On the 17th June 1931 representatives of the four provincial agricultural associations, established between September 1925 and December 1930, met in Bloemfontein under the chairmanship of Major EW Hunt, president of the South African Agricultural Union. After much discussion the four organisations TWAU, FWI, OFS, WAU and the CPWAA decided to form a national Women’s Agricultural Union and thus SAWAU came into being at a
congress in October of the same year.

The time was indeed ripe for a national body to promote national interests. In those early days higher education for women was the exception, rural areas were to a large extent isolated, and there was very real need for social discourse. The years 1929-32, a time of depression, made it incumbent upon the farmer’s wife to contribute to the family income, and to utilize homegrown products to the full. For the younger generation there was little inducement to stay on the farms, and adult education and improved facilities for the youth were pressing needs. Major Hunt’s inspired idea of organising countrywomen and uniting them in a national body for the improvement of rural life and the advancement of culture thus came into its own.

On the 28th October 1931 the first executive meeting was held at a Woman’s Club in Pretoria and was chaired by Mrs E O’Connor. Two days later, at the congress honoured by the presence of the Countess of Clarendon, a lengthy agenda came under discussion. Fifty-nine resolutions were discussed and a constitution was adopted. Members were urged to pay attention to school gardens, tree-planting and Arbor Day.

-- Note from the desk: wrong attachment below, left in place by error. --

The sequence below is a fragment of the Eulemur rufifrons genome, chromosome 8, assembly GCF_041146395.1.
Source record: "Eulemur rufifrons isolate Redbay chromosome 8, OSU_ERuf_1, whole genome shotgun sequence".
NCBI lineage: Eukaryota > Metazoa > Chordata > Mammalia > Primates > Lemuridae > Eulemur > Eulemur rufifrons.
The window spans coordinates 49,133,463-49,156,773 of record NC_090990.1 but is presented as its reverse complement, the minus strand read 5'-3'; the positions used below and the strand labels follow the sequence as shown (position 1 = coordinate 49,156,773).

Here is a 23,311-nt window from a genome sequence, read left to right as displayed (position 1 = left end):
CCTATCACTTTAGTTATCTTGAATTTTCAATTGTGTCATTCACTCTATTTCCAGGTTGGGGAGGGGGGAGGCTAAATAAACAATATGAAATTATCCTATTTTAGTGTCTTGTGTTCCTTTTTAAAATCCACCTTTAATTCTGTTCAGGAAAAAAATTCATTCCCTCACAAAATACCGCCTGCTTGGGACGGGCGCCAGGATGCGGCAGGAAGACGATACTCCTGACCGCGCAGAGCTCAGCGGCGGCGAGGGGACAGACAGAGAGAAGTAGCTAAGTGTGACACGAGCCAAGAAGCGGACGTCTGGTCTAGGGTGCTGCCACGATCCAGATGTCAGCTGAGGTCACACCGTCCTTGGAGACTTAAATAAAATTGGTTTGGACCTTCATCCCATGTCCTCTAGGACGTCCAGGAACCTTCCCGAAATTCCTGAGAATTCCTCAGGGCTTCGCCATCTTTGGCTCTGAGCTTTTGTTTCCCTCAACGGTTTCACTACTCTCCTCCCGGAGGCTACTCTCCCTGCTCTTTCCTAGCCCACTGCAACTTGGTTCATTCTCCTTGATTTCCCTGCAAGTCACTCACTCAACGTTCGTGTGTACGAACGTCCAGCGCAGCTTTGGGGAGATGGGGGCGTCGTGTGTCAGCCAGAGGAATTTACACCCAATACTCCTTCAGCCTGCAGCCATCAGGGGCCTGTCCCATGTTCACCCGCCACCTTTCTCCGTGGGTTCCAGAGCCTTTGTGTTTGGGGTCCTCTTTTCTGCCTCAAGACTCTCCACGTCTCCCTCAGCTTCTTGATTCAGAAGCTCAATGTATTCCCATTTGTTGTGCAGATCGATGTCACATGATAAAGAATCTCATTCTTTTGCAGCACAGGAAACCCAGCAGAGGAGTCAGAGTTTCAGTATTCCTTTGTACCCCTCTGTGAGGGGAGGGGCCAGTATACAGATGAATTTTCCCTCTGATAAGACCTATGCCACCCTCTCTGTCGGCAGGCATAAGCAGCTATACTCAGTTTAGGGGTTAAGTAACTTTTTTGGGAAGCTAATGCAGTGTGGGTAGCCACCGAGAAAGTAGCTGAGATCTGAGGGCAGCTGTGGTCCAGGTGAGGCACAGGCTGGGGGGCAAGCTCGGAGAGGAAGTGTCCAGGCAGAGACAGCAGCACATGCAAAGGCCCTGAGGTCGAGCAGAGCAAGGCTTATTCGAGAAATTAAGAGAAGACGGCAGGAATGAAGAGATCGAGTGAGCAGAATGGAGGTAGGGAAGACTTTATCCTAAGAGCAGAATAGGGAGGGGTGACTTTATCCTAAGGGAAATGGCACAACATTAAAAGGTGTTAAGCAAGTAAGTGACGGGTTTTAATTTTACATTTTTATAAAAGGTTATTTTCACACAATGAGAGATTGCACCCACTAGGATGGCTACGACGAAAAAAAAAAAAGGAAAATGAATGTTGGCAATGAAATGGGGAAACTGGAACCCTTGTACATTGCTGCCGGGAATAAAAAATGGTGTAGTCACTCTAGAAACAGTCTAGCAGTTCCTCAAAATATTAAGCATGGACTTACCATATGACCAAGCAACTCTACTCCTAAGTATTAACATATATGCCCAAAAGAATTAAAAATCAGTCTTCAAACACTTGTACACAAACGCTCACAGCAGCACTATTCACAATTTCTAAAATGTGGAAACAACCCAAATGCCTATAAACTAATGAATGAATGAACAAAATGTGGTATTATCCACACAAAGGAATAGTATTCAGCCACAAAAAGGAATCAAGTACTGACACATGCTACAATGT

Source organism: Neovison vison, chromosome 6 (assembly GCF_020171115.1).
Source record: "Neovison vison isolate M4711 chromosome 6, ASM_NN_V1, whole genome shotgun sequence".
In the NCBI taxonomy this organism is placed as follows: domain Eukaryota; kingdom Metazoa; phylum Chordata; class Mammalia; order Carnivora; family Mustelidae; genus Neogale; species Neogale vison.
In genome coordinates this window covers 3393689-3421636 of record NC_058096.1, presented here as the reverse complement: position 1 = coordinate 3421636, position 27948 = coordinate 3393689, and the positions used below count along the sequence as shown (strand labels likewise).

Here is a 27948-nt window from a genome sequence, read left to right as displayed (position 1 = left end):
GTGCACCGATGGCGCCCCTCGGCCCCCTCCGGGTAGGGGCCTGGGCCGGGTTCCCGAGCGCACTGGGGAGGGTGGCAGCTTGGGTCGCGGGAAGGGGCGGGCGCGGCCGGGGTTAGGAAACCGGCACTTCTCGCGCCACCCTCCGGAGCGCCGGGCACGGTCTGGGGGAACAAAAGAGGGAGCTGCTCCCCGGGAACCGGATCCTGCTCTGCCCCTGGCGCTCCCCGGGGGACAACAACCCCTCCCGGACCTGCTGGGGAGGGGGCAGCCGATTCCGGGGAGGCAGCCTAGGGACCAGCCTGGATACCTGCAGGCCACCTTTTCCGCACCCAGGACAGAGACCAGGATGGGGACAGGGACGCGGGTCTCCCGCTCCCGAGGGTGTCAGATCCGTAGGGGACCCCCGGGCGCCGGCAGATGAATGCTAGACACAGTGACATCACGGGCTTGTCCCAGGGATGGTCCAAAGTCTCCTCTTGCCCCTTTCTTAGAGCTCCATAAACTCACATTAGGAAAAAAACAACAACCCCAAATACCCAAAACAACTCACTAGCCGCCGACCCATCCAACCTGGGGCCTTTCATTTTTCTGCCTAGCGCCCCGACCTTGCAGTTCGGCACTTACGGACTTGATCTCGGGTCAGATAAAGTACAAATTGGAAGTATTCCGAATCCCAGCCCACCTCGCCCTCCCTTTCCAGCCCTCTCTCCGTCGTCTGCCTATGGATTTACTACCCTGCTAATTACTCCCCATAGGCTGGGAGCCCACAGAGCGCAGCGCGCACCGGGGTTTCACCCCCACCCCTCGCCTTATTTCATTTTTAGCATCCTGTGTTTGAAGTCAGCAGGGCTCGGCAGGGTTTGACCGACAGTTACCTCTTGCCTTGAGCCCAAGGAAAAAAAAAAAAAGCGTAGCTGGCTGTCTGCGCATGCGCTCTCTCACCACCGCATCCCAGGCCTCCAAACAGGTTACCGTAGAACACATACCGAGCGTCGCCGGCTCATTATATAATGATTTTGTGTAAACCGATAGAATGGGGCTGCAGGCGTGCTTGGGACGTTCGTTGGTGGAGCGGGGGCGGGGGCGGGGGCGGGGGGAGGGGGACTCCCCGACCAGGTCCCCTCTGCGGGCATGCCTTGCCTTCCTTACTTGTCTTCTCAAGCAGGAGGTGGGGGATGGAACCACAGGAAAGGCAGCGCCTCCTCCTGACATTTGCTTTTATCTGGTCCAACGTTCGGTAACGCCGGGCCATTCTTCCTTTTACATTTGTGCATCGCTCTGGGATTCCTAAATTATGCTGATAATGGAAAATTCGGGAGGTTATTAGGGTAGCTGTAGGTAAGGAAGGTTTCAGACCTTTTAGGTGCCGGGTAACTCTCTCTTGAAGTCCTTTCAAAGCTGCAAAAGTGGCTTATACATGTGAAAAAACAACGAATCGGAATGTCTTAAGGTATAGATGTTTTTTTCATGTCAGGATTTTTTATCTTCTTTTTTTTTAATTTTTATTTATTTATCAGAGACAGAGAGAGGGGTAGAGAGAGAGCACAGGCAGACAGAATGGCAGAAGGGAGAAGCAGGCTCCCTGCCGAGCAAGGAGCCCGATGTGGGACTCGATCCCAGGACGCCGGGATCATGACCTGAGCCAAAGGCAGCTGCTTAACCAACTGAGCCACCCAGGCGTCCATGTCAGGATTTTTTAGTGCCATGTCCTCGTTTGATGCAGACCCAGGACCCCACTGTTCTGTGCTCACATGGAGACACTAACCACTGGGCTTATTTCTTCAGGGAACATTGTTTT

SAWAU was indeed fortunate in having Mrs Edith O’Connor, who delivered the inaugural address, as first president. Mrs O’Connor and her husband farmed in the Marico district, formed the Molope Farmers’ Association of which Mrs O’Connor was honorary secretary, represented the association at congresses, and eventually became vice-president of the Transvaal Agricultural Union, a signal honor for a woman in an organisation consisting entirely of men. In 1925 Mrs O’Conner founded the Woman’s Section of the TAU and was elected president, an office she held until 1946.

For sixteen years she guided the destinies of SAWAU with unflagging zeal, vision, persistence and above all in the faith that “our scheme – Adult Education – will assist us all.” She believed that SAWAU could become one of the greatest forces for good in South Africa, provided that it retained the principles on which is was founded, namely those of a non-sectarian, non-party political and bilingual movement.

Much has changed in South Africa, and also in the WAU. The TWAU was disbanded during their 70th Annual Congress and four new organisations came into being, namely WAU North, WAU North West, WAU Mpumalanga and WAU Overvaal.

Since October 1931, and despite the changes in the country, the SAWAU has managed to adapt according to the needs of its members and it has managed to link women across cultural borders and to provide training towards the development of our people and our country.